The Council notes the Localism Act 2011 which permits the holding of a binding referendum on the abolishment of the directly elected Mayoral model and replace it with a Leader and Cabinet model.  

Therefore this Council commits to hold a binding referendum by May 2020, on a change of governance from a directly elected Mayoral model to a Leader and Cabinet model.

The motion is being proposed by Cllr Suga Thekkeppurayil, who is chair of the Labour Group, and seconded by Cllr Hanif Abdulmuhit.

Obviously, I fully support having a referendum and will campaign for abolition of the directly elected mayoralty. But this is already the policy of the new administration. At the election in May Rokhsana Fiaz promised to hold a referendum on the directly-elected mayoralty, saying:

The Directly Elected Mayor model of governance is broken in Newham. We will hold a referendum on its future before the end of my third year as Mayor.

Despite some councillors might think (or hope), holding a referendum in May 2020 instead of 2021 won’t end the directly-elected mayoralty any sooner. Whatever happens, any change to Newham’s governance arrangements won’t come into effect until the next local elections. Rokhsana Fiaz will be the mayor until 2022.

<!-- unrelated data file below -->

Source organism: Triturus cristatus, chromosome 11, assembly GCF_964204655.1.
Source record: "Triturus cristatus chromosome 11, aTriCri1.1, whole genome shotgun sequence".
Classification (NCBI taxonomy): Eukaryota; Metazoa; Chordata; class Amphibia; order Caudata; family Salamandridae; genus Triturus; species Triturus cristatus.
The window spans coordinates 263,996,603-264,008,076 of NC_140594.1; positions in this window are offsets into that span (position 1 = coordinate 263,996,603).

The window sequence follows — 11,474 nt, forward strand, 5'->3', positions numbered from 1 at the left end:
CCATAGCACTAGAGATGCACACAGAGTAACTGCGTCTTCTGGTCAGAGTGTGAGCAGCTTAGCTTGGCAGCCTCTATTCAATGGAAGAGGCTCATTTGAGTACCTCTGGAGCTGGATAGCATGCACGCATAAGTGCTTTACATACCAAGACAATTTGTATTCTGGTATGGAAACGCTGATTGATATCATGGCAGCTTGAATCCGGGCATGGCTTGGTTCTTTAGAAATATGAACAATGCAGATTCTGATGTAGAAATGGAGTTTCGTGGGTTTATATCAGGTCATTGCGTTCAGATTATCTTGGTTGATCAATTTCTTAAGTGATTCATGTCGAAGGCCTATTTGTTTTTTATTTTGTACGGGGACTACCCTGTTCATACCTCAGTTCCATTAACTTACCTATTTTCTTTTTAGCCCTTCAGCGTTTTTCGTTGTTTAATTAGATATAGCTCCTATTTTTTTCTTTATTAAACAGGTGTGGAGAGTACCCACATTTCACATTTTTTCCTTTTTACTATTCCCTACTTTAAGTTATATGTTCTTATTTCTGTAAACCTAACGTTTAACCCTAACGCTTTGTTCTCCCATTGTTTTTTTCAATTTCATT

What might happen if a referendum is held in May 2020 is the election of a Tory mayor of London. Whilst Sadiq Khan is a popular mayor his re-election is not guaranteed. Every vote will count and there’s a lot of Labour votes in Newham. Do local campaigners really want to be distracted by having to spend part of their time canvassing to get rid of the Newham mayor while at the same time trying to get votes to re-elect the London Mayor? That’s a recipe for confusion.

Labour Group should amend the motion to read ‘by May 2021’ and pass it. Then, after (hopefully) re-electing Sadiq Khan they will have a year to plan and execute a successful campaign to return Newham to a more sensible form of local government.

UPDATE:

An amendment has been submitted by Cllrs John Whitworth and Daniel Blaney removing the specific date and replacing it with

in good time for any consequent constitutional changes to be factored into the 2022 Local Elections.

Liberal candidate selected

22 Mar

NewhamBDLibDems 2018 Mar 21

Newham and Barking & Dagenham Liberal Democrats have selected Gareth Evans as their mayoral candidate for the election in May.

He joins Labour’s Rokhsana Fiaz and Conservative Rahima Khan on the ballot.

The Green Party will be announcing their candidate shortly.